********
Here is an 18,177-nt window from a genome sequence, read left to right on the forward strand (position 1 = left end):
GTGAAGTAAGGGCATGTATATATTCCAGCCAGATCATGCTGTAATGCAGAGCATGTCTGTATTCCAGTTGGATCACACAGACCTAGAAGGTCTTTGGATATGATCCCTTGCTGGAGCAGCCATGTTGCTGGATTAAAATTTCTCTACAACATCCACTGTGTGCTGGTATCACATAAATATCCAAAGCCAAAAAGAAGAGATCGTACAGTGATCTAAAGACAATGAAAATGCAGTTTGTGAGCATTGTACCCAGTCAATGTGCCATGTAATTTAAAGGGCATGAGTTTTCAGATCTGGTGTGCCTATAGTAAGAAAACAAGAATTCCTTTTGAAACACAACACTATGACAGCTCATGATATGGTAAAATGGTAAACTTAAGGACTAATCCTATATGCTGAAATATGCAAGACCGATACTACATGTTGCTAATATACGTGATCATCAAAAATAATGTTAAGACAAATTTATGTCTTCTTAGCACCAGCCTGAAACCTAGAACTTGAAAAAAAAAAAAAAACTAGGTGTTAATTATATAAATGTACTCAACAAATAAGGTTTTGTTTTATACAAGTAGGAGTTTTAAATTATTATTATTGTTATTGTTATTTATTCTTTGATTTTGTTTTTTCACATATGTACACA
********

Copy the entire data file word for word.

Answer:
Here is an 18,177-nt window from a genome sequence, read left to right on the forward strand (position 1 = left end):
GTGAAGTAAGGGCATGTATATATTCCAGCCAGATCATGCTGTAATGCAGAGCATGTCTGTATTCCAGTTGGATCACACAGACCTAGAAGGTCTTTGGATATGATCCCTTGCTGGAGCAGCCATGTTGCTGGATTAAAATTTCTCTACAACATCCACTGTGTGCTGGTATCACATAAATATCCAAAGCCAAAAAGAAGAGATCGTACAGTGATCTAAAGACAATGAAAATGCAGTTTGTGAGCATTGTACCCAGTCAATGTGCCATGTAATTTAAAGGGCATGAGTTTTCAGATCTGGTGTGCCTATAGTAAGAAAACAAGAATTCCTTTTGAAACACAACACTATGACAGCTCATGATATGGTAAAATGGTAAACTTAAGGACTAATCCTATATGCTGAAATATGCAAGACCGATACTACATGTTGCTAATATACGTGATCATCAAAAATAATGTTAAGACAAATTTATGTCTTCTTAGCACCAGCCTGAAACCTAGAACTTGAAAAAAAAAAAAAAACTAGGTGTTAATTATATAAATGTACTCAACAAATAAGGTTTTGTTTTATACAAGTAGGAGTTTTAAATTATTATTATTGTTATTGTTATTTATTCTTTGATTTTGTTTTTTCACATATGTACACA